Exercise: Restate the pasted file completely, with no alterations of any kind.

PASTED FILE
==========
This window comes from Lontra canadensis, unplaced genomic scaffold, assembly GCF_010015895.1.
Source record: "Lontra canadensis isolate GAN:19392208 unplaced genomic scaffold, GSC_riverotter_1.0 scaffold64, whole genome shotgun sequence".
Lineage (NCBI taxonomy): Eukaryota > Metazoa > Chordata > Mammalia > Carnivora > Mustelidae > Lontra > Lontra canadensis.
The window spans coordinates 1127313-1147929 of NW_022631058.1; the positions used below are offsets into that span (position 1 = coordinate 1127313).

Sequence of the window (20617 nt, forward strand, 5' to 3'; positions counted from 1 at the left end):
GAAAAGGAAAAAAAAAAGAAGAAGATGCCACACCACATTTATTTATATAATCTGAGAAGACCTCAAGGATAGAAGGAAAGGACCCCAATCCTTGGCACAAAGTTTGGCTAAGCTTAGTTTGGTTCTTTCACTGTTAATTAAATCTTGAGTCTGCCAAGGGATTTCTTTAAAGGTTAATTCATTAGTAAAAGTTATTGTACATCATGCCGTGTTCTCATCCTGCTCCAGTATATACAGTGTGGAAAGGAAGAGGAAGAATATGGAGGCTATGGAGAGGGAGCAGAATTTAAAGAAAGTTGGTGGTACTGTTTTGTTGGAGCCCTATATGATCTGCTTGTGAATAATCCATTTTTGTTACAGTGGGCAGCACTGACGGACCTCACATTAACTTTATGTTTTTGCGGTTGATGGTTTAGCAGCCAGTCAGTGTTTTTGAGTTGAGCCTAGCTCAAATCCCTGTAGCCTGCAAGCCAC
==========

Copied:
This window comes from Lontra canadensis, unplaced genomic scaffold, assembly GCF_010015895.1.
Source record: "Lontra canadensis isolate GAN:19392208 unplaced genomic scaffold, GSC_riverotter_1.0 scaffold64, whole genome shotgun sequence".
Lineage (NCBI taxonomy): Eukaryota > Metazoa > Chordata > Mammalia > Carnivora > Mustelidae > Lontra > Lontra canadensis.
The window spans coordinates 1127313-1147929 of NW_022631058.1; the positions used below are offsets into that span (position 1 = coordinate 1127313).

Sequence of the window (20617 nt, forward strand, 5' to 3'; positions counted from 1 at the left end):
GAAAAGGAAAAAAAAAAGAAGAAGATGCCACACCACATTTATTTATATAATCTGAGAAGACCTCAAGGATAGAAGGAAAGGACCCCAATCCTTGGCACAAAGTTTGGCTAAGCTTAGTTTGGTTCTTTCACTGTTAATTAAATCTTGAGTCTGCCAAGGGATTTCTTTAAAGGTTAATTCATTAGTAAAAGTTATTGTACATCATGCCGTGTTCTCATCCTGCTCCAGTATATACAGTGTGGAAAGGAAGAGGAAGAATATGGAGGCTATGGAGAGGGAGCAGAATTTAAAGAAAGTTGGTGGTACTGTTTTGTTGGAGCCCTATATGATCTGCTTGTGAATAATCCATTTTTGTTACAGTGGGCAGCACTGACGGACCTCACATTAACTTTATGTTTTTGCGGTTGATGGTTTAGCAGCCAGTCAGTGTTTTTGAGTTGAGCCTAGCTCAAATCCCTGTAGCCTGCAAGCCAC